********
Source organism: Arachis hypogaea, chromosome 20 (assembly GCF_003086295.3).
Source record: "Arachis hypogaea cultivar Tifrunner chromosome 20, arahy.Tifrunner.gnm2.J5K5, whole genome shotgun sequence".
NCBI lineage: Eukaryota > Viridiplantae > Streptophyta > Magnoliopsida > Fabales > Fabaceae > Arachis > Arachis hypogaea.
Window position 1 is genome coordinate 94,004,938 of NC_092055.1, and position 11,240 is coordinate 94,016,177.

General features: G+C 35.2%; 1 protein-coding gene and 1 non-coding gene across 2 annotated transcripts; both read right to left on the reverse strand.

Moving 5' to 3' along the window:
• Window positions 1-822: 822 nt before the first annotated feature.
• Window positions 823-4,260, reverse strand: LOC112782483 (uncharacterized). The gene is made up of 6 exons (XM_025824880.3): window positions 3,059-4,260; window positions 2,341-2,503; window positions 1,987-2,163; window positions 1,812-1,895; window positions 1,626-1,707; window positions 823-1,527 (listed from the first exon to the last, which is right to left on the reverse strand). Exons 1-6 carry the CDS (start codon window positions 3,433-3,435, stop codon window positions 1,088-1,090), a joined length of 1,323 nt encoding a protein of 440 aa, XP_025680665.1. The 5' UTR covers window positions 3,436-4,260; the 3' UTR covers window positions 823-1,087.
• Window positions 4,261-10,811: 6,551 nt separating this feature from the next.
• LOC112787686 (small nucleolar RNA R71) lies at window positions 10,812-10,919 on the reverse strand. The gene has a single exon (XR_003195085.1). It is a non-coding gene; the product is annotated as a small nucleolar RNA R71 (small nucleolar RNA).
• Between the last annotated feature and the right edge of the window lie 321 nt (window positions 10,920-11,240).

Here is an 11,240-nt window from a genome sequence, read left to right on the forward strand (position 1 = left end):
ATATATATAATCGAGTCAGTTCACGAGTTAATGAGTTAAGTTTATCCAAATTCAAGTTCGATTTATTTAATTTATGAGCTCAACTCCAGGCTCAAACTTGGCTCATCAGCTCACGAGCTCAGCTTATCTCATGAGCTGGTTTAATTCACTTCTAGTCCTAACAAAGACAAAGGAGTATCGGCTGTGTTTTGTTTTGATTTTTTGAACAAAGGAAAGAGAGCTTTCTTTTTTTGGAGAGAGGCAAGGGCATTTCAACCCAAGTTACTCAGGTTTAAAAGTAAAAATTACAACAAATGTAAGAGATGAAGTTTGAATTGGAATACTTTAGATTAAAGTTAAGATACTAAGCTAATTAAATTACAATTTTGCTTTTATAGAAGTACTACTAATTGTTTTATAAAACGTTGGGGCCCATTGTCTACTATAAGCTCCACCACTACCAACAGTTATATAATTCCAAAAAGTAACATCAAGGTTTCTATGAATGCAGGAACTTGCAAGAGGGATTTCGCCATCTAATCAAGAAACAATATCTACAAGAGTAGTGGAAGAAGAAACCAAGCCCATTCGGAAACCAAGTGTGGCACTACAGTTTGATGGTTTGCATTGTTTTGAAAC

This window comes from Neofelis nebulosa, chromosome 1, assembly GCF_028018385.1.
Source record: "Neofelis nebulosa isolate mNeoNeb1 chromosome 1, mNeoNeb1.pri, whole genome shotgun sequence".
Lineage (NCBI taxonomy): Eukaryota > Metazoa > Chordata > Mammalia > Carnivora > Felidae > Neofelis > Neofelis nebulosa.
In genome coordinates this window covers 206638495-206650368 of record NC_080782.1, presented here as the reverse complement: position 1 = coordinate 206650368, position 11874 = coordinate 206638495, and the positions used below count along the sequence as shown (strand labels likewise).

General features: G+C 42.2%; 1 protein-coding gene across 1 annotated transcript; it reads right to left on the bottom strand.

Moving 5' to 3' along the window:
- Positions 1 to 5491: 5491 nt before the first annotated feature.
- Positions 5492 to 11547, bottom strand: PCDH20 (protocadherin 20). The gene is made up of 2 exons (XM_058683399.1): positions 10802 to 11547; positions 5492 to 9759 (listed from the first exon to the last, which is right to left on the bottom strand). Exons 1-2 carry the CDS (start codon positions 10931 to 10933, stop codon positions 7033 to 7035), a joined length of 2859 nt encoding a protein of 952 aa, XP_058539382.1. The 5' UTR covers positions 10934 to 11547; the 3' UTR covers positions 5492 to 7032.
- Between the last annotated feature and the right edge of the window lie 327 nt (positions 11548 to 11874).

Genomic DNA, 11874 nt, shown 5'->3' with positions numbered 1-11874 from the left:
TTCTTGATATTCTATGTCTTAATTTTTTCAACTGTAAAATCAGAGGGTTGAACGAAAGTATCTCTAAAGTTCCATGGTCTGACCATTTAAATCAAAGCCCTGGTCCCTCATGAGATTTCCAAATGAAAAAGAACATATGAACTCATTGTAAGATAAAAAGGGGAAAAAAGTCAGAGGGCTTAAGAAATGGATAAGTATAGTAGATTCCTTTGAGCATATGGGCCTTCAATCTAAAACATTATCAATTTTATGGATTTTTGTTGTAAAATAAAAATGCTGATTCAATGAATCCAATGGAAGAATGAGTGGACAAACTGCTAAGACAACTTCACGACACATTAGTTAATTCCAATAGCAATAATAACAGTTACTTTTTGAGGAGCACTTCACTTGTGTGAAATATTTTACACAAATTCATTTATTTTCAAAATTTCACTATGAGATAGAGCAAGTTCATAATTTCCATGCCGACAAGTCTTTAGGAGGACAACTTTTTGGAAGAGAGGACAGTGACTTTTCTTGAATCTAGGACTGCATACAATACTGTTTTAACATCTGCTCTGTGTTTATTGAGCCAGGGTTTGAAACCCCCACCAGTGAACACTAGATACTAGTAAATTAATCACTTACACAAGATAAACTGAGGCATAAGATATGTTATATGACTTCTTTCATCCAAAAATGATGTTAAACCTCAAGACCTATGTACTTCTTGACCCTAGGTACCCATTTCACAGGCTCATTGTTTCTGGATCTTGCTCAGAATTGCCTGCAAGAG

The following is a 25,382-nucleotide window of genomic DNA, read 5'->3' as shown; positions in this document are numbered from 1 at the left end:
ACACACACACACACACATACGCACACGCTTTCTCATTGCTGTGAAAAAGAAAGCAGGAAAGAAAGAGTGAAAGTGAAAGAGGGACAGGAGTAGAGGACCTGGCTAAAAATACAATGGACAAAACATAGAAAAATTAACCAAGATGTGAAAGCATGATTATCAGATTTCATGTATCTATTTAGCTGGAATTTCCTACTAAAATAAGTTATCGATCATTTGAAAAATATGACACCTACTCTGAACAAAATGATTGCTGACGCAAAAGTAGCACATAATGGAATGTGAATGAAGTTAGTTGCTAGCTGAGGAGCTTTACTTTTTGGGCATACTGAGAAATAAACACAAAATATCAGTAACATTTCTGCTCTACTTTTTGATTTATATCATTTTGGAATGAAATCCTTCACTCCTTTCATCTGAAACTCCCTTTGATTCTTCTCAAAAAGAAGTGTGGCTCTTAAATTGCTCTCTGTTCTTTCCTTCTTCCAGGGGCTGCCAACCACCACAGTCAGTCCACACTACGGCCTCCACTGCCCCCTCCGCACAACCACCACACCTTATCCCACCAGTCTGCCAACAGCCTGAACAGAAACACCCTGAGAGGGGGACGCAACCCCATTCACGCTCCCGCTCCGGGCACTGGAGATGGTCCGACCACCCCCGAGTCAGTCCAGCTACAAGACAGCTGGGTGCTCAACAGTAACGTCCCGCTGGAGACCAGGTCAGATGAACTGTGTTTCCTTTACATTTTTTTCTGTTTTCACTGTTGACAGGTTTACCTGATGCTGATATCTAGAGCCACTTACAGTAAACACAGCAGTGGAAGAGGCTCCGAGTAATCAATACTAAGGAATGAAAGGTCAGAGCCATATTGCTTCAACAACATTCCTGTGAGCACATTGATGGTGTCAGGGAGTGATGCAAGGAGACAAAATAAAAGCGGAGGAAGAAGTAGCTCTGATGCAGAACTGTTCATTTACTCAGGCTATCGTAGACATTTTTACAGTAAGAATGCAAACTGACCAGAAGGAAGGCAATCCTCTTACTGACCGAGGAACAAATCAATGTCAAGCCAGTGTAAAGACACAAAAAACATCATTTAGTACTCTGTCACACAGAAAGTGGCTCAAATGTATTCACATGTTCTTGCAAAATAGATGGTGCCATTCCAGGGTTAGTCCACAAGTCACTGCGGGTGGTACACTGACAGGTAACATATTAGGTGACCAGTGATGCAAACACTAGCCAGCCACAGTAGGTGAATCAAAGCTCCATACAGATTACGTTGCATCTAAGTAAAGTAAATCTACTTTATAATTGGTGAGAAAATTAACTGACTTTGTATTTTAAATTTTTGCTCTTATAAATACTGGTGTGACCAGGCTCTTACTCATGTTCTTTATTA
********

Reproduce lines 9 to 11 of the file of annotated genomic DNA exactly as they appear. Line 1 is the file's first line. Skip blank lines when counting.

• Window positions 4,261-10,811: 6,551 nt separating this feature from the next.
• LOC112787686 (small nucleolar RNA R71) lies at window positions 10,812-10,919 on the reverse strand. The gene has a single exon (XR_003195085.1). It is a non-coding gene; the product is annotated as a small nucleolar RNA R71 (small nucleolar RNA).
• Between the last annotated feature and the right edge of the window lie 321 nt (window positions 10,920-11,240).